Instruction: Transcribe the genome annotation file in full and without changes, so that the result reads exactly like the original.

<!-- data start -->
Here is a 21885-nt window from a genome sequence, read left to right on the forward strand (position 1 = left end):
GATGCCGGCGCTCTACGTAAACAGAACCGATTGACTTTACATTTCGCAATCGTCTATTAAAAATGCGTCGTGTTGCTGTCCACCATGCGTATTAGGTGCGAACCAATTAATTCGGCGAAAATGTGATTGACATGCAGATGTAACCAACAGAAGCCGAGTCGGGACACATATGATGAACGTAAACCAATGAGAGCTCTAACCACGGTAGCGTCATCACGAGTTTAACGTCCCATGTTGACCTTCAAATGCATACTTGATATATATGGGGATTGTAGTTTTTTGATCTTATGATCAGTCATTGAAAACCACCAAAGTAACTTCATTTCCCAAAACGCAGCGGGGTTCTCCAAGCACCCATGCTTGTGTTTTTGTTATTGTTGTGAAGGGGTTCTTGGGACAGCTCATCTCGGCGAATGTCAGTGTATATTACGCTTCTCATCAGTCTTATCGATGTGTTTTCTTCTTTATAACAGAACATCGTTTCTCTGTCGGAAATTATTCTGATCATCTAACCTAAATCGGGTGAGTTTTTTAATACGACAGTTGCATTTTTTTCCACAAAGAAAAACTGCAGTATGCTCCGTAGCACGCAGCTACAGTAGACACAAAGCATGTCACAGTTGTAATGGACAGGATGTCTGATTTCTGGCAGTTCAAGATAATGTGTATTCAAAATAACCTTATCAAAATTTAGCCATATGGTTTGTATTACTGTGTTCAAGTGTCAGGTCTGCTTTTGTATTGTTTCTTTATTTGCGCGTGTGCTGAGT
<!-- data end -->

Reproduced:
Here is a 21885-nt window from a genome sequence, read left to right on the forward strand (position 1 = left end):
GATGCCGGCGCTCTACGTAAACAGAACCGATTGACTTTACATTTCGCAATCGTCTATTAAAAATGCGTCGTGTTGCTGTCCACCATGCGTATTAGGTGCGAACCAATTAATTCGGCGAAAATGTGATTGACATGCAGATGTAACCAACAGAAGCCGAGTCGGGACACATATGATGAACGTAAACCAATGAGAGCTCTAACCACGGTAGCGTCATCACGAGTTTAACGTCCCATGTTGACCTTCAAATGCATACTTGATATATATGGGGATTGTAGTTTTTTGATCTTATGATCAGTCATTGAAAACCACCAAAGTAACTTCATTTCCCAAAACGCAGCGGGGTTCTCCAAGCACCCATGCTTGTGTTTTTGTTATTGTTGTGAAGGGGTTCTTGGGACAGCTCATCTCGGCGAATGTCAGTGTATATTACGCTTCTCATCAGTCTTATCGATGTGTTTTCTTCTTTATAACAGAACATCGTTTCTCTGTCGGAAATTATTCTGATCATCTAACCTAAATCGGGTGAGTTTTTTAATACGACAGTTGCATTTTTTTCCACAAAGAAAAACTGCAGTATGCTCCGTAGCACGCAGCTACAGTAGACACAAAGCATGTCACAGTTGTAATGGACAGGATGTCTGATTTCTGGCAGTTCAAGATAATGTGTATTCAAAATAACCTTATCAAAATTTAGCCATATGGTTTGTATTACTGTGTTCAAGTGTCAGGTCTGCTTTTGTATTGTTTCTTTATTTGCGCGTGTGCTGAGT